The Caribbean island of St. Vincent is running low on water and other necessary supplies as more eruptions from La Soufriere volcano cause more damage to the island and surrounding territories. New eruptions today sent giant amounts of volcanic ash into the sky.
Plumes of smoke rose from the La Soufriere volcano on St. Vincent, as it erupted again on the 42nd anniversary of its 1979 eruption.
— ABC News (@ABC) April 13, 2021
Some 20,000 people were evacuated from the Northern region, close to the volcano, ahead of the first eruption last Friday. About 3,000 residents are staying in government shelters, but officials there are worried that water, food and other supplies are running low.
“We have to get stuff rolling into people,” the Prime Minister Ralph Gonsalves said during a press conference on local radio. The good news is that no casualties have been reported as of yet, but the volcano shows no signs of subsiding since it burst with what was described as a “huge explosion” last week.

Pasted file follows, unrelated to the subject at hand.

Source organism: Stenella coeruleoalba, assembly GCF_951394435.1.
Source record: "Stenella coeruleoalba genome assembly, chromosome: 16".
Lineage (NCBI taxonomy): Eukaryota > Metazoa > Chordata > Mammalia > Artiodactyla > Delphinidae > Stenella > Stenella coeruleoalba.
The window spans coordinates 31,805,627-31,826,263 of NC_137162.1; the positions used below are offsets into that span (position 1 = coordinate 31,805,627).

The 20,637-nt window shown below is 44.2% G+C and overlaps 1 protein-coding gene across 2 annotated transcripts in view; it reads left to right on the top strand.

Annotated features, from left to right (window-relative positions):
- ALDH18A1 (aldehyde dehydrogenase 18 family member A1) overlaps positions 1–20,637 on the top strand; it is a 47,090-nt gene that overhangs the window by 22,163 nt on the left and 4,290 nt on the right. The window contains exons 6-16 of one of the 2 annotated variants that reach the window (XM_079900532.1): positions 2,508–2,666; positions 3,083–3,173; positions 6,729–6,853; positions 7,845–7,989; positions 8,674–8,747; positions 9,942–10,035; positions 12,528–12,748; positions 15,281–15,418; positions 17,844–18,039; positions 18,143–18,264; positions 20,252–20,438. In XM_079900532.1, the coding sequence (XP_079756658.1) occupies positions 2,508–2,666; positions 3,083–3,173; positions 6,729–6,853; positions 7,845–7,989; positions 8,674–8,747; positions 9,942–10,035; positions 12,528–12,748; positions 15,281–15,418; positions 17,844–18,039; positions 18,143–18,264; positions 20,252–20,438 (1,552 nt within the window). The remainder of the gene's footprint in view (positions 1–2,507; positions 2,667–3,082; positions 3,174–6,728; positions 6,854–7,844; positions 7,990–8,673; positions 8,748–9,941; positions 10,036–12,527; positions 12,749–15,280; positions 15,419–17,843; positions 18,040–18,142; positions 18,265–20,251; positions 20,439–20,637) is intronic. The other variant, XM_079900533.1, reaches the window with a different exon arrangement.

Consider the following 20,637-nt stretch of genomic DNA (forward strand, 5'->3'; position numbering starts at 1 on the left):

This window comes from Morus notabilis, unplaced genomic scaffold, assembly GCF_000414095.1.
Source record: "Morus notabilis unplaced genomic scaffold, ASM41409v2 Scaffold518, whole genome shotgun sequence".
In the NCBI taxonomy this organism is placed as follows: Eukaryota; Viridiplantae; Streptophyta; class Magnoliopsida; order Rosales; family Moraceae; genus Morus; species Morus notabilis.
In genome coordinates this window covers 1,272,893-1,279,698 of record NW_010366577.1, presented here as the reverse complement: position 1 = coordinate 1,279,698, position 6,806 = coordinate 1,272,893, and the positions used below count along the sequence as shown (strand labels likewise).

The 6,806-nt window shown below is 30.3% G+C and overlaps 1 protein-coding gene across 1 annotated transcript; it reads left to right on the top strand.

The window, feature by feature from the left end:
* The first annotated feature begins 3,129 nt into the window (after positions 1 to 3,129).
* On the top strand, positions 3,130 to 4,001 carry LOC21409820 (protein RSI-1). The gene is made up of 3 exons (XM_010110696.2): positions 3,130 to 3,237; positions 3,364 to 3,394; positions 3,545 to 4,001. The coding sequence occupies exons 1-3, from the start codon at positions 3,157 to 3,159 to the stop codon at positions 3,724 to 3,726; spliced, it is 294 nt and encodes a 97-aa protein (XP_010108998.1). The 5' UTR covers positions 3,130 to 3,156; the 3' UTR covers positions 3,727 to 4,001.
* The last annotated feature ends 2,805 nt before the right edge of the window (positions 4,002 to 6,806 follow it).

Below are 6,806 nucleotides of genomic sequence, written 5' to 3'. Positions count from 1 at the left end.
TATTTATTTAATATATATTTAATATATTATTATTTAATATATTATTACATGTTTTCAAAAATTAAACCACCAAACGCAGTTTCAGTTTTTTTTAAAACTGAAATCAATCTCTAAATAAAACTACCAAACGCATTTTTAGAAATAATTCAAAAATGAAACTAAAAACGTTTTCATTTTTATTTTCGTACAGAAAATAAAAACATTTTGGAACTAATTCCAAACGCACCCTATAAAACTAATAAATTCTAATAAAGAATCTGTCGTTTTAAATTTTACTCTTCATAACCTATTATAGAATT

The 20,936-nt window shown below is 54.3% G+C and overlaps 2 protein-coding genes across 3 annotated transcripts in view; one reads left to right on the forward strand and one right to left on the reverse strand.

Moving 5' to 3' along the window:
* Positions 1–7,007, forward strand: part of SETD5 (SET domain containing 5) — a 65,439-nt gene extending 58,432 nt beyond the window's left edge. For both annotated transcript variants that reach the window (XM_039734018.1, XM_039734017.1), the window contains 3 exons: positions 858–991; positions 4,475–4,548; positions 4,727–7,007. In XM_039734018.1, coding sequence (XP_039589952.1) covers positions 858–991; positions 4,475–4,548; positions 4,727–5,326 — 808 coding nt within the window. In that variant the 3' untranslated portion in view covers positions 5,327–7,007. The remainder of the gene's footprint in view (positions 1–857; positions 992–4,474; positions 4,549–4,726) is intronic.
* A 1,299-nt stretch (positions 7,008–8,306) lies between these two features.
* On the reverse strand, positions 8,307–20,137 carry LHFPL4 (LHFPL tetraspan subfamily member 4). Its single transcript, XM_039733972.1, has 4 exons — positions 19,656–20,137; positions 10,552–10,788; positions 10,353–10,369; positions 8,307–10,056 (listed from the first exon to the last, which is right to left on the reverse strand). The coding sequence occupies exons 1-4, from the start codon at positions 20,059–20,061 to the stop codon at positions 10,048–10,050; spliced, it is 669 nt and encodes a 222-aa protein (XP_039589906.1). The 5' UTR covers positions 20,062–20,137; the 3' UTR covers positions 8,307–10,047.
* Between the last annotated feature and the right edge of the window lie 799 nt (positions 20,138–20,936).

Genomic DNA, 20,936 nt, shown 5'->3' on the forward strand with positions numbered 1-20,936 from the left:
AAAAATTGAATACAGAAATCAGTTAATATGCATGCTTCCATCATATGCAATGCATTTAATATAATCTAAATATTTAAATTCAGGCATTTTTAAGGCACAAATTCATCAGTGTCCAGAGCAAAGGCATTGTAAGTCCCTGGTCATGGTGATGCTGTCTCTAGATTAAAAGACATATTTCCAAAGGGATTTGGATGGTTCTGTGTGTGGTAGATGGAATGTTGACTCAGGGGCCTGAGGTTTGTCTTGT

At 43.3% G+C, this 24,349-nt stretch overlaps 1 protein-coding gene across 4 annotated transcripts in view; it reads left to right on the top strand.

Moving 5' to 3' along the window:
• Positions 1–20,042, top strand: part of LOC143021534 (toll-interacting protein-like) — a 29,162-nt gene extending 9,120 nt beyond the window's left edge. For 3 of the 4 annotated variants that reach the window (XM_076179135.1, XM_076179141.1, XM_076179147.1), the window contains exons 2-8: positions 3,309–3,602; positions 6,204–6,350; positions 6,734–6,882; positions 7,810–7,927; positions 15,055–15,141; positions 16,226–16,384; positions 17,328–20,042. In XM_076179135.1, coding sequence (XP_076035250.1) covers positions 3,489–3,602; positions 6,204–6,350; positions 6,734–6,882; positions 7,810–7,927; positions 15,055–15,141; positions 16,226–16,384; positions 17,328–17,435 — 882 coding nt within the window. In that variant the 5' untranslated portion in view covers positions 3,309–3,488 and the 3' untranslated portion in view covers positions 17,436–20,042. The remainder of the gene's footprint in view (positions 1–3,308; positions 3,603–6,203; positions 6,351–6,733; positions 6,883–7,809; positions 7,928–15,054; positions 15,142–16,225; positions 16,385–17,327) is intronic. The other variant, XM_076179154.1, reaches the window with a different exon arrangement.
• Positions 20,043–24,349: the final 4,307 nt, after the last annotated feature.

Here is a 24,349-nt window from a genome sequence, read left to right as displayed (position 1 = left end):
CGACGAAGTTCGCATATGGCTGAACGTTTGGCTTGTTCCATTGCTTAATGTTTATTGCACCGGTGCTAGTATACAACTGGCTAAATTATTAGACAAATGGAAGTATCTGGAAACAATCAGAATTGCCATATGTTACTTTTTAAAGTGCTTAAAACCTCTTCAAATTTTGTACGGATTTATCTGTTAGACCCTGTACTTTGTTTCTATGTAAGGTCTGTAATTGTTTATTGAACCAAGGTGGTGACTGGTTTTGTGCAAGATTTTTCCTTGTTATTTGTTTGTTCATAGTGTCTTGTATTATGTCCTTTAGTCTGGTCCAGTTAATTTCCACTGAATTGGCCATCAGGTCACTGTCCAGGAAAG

Satellite footage shows the La Soufrière volcano erupting on St. Vincent in the Caribbean. Thousands of people have been evacuated from the island. As of Monday, there have been no related deaths or injuries pic.twitter.com/qFGBxqsQWv
— NowThis (@nowthisnews) April 13, 2021
Much of the island is covered in volcanic ash.
St. Vincent seeks water, funds as volcano keeps erupting https://t.co/TXruICbF4W
— KNOP-TV (@KNOPTV) April 13, 2021
The force of the eruption was so strong, ash has spread as far as Barbados. The government of nearby Saint Lucia has also issued an advisory to its citizens warning about compromised air quality due to the gases released by the eruptions.
— St. Lucia Government (@SaintLuciaGov) April 13, 2021
The volcano is causing extensive damage, Erouscilla Joseph, director of the University of the West Indies’ Seismic Research Center. “It’s destroying everything in its path,” she told The Associated Press.
The falling ash and pyroclastic flows from the volcano have destroyed crops across the island and contaminated water reservoirs. The minister of the island’s water and sewer authority said some communities have not yet received water and they will run out very soon.